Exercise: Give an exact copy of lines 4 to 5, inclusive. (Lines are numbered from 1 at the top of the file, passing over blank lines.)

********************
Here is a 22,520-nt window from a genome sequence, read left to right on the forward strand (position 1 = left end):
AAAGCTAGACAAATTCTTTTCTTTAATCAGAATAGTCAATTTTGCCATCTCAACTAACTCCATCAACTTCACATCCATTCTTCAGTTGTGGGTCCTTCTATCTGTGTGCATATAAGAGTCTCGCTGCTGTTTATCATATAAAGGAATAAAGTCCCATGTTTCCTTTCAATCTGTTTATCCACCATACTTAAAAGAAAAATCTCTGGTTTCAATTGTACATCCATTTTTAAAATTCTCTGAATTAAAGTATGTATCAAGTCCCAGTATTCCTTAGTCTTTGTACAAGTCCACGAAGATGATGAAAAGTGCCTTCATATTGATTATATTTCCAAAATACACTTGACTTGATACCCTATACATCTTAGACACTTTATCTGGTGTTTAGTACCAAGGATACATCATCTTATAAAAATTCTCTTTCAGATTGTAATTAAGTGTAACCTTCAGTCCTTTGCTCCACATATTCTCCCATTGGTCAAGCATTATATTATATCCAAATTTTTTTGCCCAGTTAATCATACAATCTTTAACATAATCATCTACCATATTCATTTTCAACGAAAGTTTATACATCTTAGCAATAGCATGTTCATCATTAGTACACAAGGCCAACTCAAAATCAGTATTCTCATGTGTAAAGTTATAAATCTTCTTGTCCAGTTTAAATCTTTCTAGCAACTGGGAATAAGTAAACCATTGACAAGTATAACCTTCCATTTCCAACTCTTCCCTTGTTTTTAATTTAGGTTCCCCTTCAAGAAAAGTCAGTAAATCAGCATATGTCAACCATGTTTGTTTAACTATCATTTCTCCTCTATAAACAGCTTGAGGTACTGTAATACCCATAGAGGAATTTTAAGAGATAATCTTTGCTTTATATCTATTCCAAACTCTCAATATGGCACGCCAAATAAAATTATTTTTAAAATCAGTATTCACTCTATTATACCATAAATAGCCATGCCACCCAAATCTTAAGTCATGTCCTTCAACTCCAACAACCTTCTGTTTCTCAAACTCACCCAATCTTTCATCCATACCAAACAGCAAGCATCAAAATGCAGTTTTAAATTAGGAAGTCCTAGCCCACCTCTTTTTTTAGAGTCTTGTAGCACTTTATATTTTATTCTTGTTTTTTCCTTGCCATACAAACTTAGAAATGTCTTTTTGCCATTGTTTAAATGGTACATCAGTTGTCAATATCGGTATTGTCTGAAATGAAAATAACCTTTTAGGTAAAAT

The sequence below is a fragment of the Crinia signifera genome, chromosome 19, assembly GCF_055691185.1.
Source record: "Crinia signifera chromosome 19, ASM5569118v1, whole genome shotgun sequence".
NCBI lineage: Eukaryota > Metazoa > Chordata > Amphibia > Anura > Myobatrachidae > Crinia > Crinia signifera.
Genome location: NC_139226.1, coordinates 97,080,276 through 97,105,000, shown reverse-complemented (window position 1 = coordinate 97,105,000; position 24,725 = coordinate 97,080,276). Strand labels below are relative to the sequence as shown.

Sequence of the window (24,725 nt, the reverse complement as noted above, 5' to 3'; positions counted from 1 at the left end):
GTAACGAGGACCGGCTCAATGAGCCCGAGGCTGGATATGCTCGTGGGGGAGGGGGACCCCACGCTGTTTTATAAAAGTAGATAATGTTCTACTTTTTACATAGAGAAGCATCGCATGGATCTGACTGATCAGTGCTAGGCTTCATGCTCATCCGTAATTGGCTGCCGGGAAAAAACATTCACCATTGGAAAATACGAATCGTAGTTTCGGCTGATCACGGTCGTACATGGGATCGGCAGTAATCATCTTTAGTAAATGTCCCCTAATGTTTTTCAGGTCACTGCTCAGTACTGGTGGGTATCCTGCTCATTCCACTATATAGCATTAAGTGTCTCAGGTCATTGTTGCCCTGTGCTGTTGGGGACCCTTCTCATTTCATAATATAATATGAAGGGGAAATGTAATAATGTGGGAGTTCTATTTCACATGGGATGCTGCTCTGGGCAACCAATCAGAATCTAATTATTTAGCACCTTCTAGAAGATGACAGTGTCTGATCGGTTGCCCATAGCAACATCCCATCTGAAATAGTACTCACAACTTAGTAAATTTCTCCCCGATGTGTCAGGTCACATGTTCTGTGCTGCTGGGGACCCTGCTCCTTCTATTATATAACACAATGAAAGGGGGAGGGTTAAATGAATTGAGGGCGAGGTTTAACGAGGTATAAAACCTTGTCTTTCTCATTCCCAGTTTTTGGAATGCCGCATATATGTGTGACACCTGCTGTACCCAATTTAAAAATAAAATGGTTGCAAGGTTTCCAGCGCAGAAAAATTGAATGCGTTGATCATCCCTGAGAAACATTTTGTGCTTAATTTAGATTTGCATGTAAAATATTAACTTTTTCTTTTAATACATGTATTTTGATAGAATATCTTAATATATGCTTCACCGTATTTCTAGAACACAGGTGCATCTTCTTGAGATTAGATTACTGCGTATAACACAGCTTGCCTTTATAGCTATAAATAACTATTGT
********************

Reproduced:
Source record: "Crinia signifera chromosome 19, ASM5569118v1, whole genome shotgun sequence".
NCBI lineage: Eukaryota > Metazoa > Chordata > Amphibia > Anura > Myobatrachidae > Crinia > Crinia signifera.